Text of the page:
Skip to content

More Memories of Jacksonville Grade School (Part 3)

May 26, 2021

More Memories of Jacksonville Grade School (Part 3)

By Alice Jane-Marie Massa

                WORDWALK continues to honor Jacksonville Grade School which last closed its doors in Blanford, Indiana, sixty years ago this month of May.  Previously, we entered the brick, two-story building from its front or south door.  Entry doors were also located on the east and west sides of the school.  From these side doors, one walked onto a landing from where a student could either take a flight of stairs to the upper floor (described in the May 12 post of WORDWALK) or take the flight of stairs to go to the lower level.  Although about half of the lower floor was below ground level, the huge, very tall and wide windows certainly did not give the rooms the look nor the feel of being in a basement.  If a visitor entered the west door and took the downstairs, on the left was the first- and second-grade classroom with its cloak room, lined on either of the long sides with hooks for coats or jackets.  At the window (short end) of the cloak room was a table on which was a porcelain washpan for washing hands.  The cloak room had two doors that entered into the classroom, with its row-type of wooden desks.  How I did love this style of school desks!  The upper right area of the top of the desk had a hole for an inkwell (even though the ink well was not used during my school days).  A horizontal groove at the far end of the top of the desk was a place for resting a pencil or fountain pen.  Below the top of the desk was an open shelf for storing a student’s books, tablets, pencils, erasers, and papers.  The wooden back of the seat was also the front of the desk located behind the one desk.  The seat was attached by hinges which allowed the seat to move to a vertical or horizontal position.  Generations of students before my class of “Baby Boomers” born in 1950) carved their initials into the solid wood.  Reading these initials provided distractions and also gave reasons for selecting or not selecting a particular desk.  I never recall anyone of my fellow classmates carving anything onto the desktops, yet I think we were in awe of those who did.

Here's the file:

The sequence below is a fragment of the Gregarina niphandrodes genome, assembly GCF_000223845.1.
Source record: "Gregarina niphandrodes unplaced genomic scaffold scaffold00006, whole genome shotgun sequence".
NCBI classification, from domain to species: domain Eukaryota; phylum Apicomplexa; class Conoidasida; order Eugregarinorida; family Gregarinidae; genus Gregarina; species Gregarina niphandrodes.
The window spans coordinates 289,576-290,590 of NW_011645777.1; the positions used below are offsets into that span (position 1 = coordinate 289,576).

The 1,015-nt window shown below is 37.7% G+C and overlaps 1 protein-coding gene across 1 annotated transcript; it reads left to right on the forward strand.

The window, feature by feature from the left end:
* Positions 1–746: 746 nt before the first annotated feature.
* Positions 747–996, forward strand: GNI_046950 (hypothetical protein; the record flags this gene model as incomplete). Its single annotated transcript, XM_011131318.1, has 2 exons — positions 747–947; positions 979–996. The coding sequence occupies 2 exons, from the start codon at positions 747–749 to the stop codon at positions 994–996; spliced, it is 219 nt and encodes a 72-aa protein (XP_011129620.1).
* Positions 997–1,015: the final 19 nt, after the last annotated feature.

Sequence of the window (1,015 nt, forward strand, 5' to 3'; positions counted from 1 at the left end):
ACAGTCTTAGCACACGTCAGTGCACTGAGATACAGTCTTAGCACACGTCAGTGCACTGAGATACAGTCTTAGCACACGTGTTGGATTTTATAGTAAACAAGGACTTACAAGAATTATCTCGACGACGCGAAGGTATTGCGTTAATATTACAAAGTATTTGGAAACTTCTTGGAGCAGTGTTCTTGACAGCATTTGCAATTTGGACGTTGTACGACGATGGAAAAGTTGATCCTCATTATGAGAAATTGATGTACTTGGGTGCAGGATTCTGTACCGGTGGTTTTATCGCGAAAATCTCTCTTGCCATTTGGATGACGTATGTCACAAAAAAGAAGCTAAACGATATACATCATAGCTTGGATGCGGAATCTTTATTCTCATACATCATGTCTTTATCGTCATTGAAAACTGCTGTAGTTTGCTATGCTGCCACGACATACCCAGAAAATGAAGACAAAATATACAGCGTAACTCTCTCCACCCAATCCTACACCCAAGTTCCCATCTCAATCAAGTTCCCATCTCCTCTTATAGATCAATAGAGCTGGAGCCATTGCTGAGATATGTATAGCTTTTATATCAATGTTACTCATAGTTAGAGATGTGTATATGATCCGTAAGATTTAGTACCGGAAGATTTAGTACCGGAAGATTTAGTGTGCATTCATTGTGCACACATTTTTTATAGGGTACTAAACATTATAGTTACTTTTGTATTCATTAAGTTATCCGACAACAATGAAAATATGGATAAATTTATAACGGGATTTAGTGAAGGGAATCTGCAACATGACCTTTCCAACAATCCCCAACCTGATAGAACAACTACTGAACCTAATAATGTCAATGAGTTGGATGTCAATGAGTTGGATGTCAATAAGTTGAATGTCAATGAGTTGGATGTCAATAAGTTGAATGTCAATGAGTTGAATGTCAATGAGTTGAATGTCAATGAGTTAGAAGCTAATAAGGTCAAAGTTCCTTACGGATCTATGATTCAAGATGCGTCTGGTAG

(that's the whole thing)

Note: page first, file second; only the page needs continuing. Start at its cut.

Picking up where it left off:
Each classroom of Jacksonville Grade School displayed a United States flag on a pole in the front right corner of the room.  Additionally, each classroom featured a large framed print of President Washington and President Lincoln.  Blackboards and bulletin boards filled most of the walls.  On the bulletin board area that ran atop the blackboards in the first- and second-grade classes were placards with the print alphabet.  Above the blackboards in the third- and fourth-grade classroom were placards with a beautiful display of cursive writing of both the upper and lower-case letters of the alphabet.  I especially recall gazing at the cursive letters in the Palmer Method.

                The cloak rooms of the lower-grade classrooms were back-to-back, with the third- and fourth-grade classroom to the west side of the building, the side where the schoolbell was located.

                While my first-grade teacher was the strict, no-nonsense, very short Miss Ralston, my second-grade teacher was the very young and pretty Miss Jones (later Mrs. Bogetto).  Thanks to these teachers, DICK AND JANE reading series, and phonics–I received a solid foundation for the beginning of my school years.